WASHINGTON AND WESTMORELAND COUNTIES — The Humane Society of the United States said Wednesday that it’s assisting the Washington Area Humane Society in rescuing approximately 150 cats and kittens and several dogs and chickens in a “large-scale alleged neglect situation” on two residential properties in Washington and Westmoreland counties.
The Washington County District Attorney’s office, Pennsylvania State Police, Humane Animal Rescue-Pittsburgh and Brandywine Valley SPCA are also providing assistance, the Humane Society said in a press release.
Local authorities served search and seizure warrants on the properties Wednesday morning, the Humane Society said. The animals appeared to suffer from a lack of proper veterinary care, and were living in filthy conditions typically seen in severe neglect situations.
Many of the cats were found in a dilapidated church, some living in crates overflowing with feces and with no apparent access to food and water. Other cats were found in the dark basement of a Victorian-style house, stacked in crates, according to the Humane Society.
Approximately 20 chickens were also found in the basement of the house, the Humane Society said.
The Humane Society’s Animal Rescue Team is transporting the rescued animals to an undisclosed shelter location. RedRover responders will be assisting in the caretaking of the animals at the shelter location, according to the Humane Society.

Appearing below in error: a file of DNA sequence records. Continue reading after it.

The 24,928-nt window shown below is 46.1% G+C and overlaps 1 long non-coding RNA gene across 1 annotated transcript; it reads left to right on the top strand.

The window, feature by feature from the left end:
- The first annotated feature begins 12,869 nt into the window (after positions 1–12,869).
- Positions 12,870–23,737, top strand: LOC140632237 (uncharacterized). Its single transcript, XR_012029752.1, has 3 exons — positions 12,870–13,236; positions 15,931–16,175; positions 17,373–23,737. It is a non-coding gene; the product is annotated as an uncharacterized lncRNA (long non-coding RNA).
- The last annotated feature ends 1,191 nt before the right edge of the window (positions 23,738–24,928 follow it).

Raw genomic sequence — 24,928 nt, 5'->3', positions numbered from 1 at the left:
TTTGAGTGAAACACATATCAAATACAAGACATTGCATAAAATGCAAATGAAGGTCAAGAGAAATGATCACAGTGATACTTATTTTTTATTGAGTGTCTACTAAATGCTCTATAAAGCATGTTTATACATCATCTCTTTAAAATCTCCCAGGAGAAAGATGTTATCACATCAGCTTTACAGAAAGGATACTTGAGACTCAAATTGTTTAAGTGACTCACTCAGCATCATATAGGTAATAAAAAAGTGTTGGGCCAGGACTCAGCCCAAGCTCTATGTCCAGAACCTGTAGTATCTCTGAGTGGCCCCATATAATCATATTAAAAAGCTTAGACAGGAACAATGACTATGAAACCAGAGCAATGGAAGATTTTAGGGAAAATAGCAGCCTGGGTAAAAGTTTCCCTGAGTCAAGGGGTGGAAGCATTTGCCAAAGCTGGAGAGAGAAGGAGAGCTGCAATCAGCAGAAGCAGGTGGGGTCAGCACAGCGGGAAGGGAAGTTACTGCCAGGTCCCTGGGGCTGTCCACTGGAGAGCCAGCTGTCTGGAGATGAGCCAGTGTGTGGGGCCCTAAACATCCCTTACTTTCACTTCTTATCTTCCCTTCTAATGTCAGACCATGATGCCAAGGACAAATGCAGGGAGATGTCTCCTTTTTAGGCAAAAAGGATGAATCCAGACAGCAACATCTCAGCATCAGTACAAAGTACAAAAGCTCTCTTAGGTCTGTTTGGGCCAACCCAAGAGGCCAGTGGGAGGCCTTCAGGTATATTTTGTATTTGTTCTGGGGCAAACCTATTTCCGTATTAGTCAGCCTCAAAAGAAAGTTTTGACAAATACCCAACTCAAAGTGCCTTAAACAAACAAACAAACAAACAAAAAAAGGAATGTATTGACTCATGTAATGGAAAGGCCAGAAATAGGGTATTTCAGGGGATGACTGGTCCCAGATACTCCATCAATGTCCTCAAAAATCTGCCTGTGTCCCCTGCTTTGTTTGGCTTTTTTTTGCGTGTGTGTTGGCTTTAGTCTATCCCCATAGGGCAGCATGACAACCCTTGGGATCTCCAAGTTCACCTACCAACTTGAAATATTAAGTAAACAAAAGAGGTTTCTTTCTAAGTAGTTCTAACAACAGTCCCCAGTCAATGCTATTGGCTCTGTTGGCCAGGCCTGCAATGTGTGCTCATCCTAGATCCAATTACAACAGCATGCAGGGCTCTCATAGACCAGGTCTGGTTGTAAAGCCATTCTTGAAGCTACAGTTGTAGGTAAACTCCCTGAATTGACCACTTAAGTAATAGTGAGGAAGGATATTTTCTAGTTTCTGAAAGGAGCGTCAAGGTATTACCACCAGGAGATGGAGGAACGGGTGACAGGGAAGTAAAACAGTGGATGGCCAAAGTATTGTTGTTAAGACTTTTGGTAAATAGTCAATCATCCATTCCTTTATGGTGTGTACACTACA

“It was distressing to see gentle cats being forced to live in a dungeon-like setting, stacked in crates in a dark basement,” said Kristen Tullo, Pennsylvania State Director for the Humane Society of the United States. “No animal deserves to suffer in conditions like we have seen today. We are thankful to all of the agencies involved for answering the call to get these cats desperately-needed help.”
The assistance of the Humane Society of the United States was requested by the Washington Area Humane Society after concerns about the welfare of animals on the property were raised.
“We have received numerous complaints about this property as conditions deteriorated,” said Kelly Proudfit, executive director of Washington Area Humane Society. “Given the dire condition of the roof structure and the winter season coming, we felt it was necessary to move forward with a rescue operation.
“The Washington Area Humane Society is privately funded, not county funded, and does not have the resources for such a large-scale deployment. We feel very fortunate that the Humane Society of the United States, state police and district attorney’s office were willing to assist us in this large-scale operation with the purpose of rescuing and providing medical care to the animals on this property.”